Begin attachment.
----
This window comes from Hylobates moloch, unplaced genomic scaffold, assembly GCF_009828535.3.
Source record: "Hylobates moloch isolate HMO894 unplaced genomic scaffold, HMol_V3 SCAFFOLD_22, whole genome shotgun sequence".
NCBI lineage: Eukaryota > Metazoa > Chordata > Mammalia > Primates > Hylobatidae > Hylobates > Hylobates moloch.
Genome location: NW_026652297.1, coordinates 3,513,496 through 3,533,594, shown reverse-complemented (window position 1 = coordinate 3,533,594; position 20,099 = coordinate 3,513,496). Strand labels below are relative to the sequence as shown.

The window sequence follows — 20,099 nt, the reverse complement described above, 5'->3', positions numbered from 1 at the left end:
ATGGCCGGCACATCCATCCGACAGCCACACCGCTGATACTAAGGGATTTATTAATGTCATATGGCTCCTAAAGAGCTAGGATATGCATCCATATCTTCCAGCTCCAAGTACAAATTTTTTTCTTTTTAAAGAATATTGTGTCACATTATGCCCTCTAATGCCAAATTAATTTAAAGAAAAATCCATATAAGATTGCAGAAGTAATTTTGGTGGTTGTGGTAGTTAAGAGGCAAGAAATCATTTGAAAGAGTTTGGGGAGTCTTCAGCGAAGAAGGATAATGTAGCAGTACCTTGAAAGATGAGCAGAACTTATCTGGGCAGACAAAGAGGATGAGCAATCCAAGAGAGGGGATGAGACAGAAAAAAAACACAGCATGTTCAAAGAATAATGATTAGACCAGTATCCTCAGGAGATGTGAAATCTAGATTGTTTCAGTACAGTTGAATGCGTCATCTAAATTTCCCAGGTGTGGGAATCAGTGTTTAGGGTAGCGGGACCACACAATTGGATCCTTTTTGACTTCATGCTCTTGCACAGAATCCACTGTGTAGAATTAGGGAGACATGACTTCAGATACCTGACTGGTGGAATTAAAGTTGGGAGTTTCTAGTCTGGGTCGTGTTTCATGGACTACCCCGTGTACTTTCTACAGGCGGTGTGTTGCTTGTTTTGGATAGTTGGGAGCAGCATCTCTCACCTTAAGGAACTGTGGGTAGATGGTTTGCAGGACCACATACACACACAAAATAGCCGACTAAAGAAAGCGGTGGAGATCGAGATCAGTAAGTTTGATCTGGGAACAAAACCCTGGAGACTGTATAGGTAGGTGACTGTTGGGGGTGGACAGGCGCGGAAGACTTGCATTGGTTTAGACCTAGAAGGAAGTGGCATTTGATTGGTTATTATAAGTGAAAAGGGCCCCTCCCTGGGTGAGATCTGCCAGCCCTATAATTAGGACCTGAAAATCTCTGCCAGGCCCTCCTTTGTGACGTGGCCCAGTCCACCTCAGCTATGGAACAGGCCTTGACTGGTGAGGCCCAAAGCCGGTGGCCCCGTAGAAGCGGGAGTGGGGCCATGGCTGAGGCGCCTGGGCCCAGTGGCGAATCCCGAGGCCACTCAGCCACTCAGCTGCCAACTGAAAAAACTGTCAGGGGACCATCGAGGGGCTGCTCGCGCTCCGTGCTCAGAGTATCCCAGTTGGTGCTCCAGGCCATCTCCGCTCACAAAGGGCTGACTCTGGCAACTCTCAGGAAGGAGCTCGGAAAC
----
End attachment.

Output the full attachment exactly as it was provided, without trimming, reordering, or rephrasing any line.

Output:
This window comes from Hylobates moloch, unplaced genomic scaffold, assembly GCF_009828535.3.
Source record: "Hylobates moloch isolate HMO894 unplaced genomic scaffold, HMol_V3 SCAFFOLD_22, whole genome shotgun sequence".
NCBI lineage: Eukaryota > Metazoa > Chordata > Mammalia > Primates > Hylobatidae > Hylobates > Hylobates moloch.
Genome location: NW_026652297.1, coordinates 3,513,496 through 3,533,594, shown reverse-complemented (window position 1 = coordinate 3,533,594; position 20,099 = coordinate 3,513,496). Strand labels below are relative to the sequence as shown.

The window sequence follows — 20,099 nt, the reverse complement described above, 5'->3', positions numbered from 1 at the left end:
ATGGCCGGCACATCCATCCGACAGCCACACCGCTGATACTAAGGGATTTATTAATGTCATATGGCTCCTAAAGAGCTAGGATATGCATCCATATCTTCCAGCTCCAAGTACAAATTTTTTTCTTTTTAAAGAATATTGTGTCACATTATGCCCTCTAATGCCAAATTAATTTAAAGAAAAATCCATATAAGATTGCAGAAGTAATTTTGGTGGTTGTGGTAGTTAAGAGGCAAGAAATCATTTGAAAGAGTTTGGGGAGTCTTCAGCGAAGAAGGATAATGTAGCAGTACCTTGAAAGATGAGCAGAACTTATCTGGGCAGACAAAGAGGATGAGCAATCCAAGAGAGGGGATGAGACAGAAAAAAAACACAGCATGTTCAAAGAATAATGATTAGACCAGTATCCTCAGGAGATGTGAAATCTAGATTGTTTCAGTACAGTTGAATGCGTCATCTAAATTTCCCAGGTGTGGGAATCAGTGTTTAGGGTAGCGGGACCACACAATTGGATCCTTTTTGACTTCATGCTCTTGCACAGAATCCACTGTGTAGAATTAGGGAGACATGACTTCAGATACCTGACTGGTGGAATTAAAGTTGGGAGTTTCTAGTCTGGGTCGTGTTTCATGGACTACCCCGTGTACTTTCTACAGGCGGTGTGTTGCTTGTTTTGGATAGTTGGGAGCAGCATCTCTCACCTTAAGGAACTGTGGGTAGATGGTTTGCAGGACCACATACACACACAAAATAGCCGACTAAAGAAAGCGGTGGAGATCGAGATCAGTAAGTTTGATCTGGGAACAAAACCCTGGAGACTGTATAGGTAGGTGACTGTTGGGGGTGGACAGGCGCGGAAGACTTGCATTGGTTTAGACCTAGAAGGAAGTGGCATTTGATTGGTTATTATAAGTGAAAAGGGCCCCTCCCTGGGTGAGATCTGCCAGCCCTATAATTAGGACCTGAAAATCTCTGCCAGGCCCTCCTTTGTGACGTGGCCCAGTCCACCTCAGCTATGGAACAGGCCTTGACTGGTGAGGCCCAAAGCCGGTGGCCCCGTAGAAGCGGGAGTGGGGCCATGGCTGAGGCGCCTGGGCCCAGTGGCGAATCCCGAGGCCACTCAGCCACTCAGCTGCCAACTGAAAAAACTGTCAGGGGACCATCGAGGGGCTGCTCGCGCTCCGTGCTCAGAGTATCCCAGTTGGTGCTCCAGGCCATCTCCGCTCACAAAGGGCTGACTCTGGCAACTCTCAGGAAGGAGCTCGGAAAC